Some thoughts on the dice used for Thrice RPG

2024-02-14

Here are some thoughts about the dice used in the the Thrice RPG

*Thrice* is an RPG game that recently lauched on Kickstarter. I won’t post the whole Kickstarter detail, but I thought the custom dice are interesting.

A light engine TTRPG with a solid structure, using only d

^{3}s.Thrice Fantasy is a flexible and comprehensive TTRPG, with a fresh and flowing gameplay. The rulebook allows you to play in fantasy settings. Thrice Fantasy is the first product to use the Thrice engine, a rule system that will be employed in various styles and genres, as we’ll explore in upcoming Thrice-based releases.

You can find more detail at the Thrice RPG kickstarter.

Thrice uses special six-sided dice on which the number 1 appears on one face, 2 on two, 3 on three. These dice are d

^{3}, pronounced “d-thrice”. One d-thrice is referred to as 1d^{3}, two dice as 2d^{3}, and so on.Each die rolled in the game aims to obtain a target number, which can be 1, 2 or 3. If the result of a die is equal to the target number, that die scores a success. The target is indicated in round brackets after the number of dice. If a trap inflicts 5d

^{3}(3), the Master rolls 5 dice: each result of 3 represents one damage inflicted.As an alternative to d

^{3}, you can use ordinary six-sided dice (d6). In that case, if the result of a die is equal to or less than the target number, that die scores a success.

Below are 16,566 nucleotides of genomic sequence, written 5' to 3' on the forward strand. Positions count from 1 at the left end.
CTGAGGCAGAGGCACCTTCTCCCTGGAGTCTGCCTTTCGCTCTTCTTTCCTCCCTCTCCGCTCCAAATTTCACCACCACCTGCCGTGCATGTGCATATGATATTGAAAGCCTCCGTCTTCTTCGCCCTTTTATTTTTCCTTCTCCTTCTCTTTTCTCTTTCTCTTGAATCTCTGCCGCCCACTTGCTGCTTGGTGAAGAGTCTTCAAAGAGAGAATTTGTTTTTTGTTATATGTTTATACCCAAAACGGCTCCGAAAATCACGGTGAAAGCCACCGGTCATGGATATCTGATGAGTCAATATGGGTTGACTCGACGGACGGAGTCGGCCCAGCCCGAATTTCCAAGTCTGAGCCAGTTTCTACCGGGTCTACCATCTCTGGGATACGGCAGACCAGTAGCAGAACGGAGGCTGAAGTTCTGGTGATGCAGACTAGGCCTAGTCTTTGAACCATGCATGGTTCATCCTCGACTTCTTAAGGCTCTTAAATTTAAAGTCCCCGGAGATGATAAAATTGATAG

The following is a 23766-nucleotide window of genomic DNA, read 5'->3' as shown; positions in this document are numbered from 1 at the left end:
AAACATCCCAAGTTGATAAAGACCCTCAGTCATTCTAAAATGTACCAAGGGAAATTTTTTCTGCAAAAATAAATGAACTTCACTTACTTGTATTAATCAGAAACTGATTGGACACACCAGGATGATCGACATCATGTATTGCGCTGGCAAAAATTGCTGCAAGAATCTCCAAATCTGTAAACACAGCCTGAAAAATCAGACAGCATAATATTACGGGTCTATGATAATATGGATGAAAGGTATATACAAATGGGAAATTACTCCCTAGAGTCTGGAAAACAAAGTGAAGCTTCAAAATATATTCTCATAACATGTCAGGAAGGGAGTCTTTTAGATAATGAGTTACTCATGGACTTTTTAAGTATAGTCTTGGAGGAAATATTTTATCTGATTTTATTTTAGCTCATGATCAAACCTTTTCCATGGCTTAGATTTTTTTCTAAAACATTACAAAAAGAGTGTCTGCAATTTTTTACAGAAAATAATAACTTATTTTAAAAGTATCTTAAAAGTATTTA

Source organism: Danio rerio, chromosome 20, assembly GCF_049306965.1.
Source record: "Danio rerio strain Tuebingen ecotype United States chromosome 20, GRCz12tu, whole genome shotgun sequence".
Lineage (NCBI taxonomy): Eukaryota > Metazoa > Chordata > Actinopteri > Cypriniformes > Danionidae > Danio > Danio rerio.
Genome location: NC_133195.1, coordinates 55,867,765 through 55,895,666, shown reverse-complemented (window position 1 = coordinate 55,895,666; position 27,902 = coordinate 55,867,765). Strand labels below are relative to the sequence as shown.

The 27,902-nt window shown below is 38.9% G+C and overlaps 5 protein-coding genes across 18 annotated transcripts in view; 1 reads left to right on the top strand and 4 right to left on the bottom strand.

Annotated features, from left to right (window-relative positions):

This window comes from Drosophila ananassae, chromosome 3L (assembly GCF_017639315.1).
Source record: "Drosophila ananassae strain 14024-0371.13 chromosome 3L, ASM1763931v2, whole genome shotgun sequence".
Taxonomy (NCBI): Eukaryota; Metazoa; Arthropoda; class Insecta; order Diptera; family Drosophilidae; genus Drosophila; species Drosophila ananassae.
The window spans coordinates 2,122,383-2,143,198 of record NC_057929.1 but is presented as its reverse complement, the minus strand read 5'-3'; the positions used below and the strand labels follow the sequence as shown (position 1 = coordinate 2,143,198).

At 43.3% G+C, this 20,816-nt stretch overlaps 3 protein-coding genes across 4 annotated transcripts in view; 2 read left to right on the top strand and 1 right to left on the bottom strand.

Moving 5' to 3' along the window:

This breaks down to:

```
need a 1: 16.6% (1 in 6 chance)
need a 2: 33.3% (1 in 3 chance)
need a 3: 50% (1 in 2 chance)
```

Using a d6 as suggested would be:

```
need a 1: (roll a 1) : 16.6%
need a 2: (roll a 1, 2) : 33.3%
need a 3: (roll a 1, 2, 3): 50%
```

Rolls of 4-6 are ignored. I don’t really like the idea of ignoring dice like this, as the tend to clutter up the dice pools when rolling.

If you want to play around with anydice.com, this formula is for the example given 5d^{3}(3)

`output [count 3 in 5d{1, 2, 2, 3, 3, 3}]`

Chances of each result (counting how many 3s you get):

```
0 "3s": 3.125%
1 "3s": 15.625%
2 "3s": 31.25%
3 "3s": 31.25%
4 "3s": 15.625%
5 "3s": 3.125%
```

The below is a distribution showing 8d^{3}(3). As the rules haven’t been published yet it’s hard to tell how many dice are actually needed during a normal session.

Given that needing a result of (3) is just a 50% distribution this graph makes intuative sense.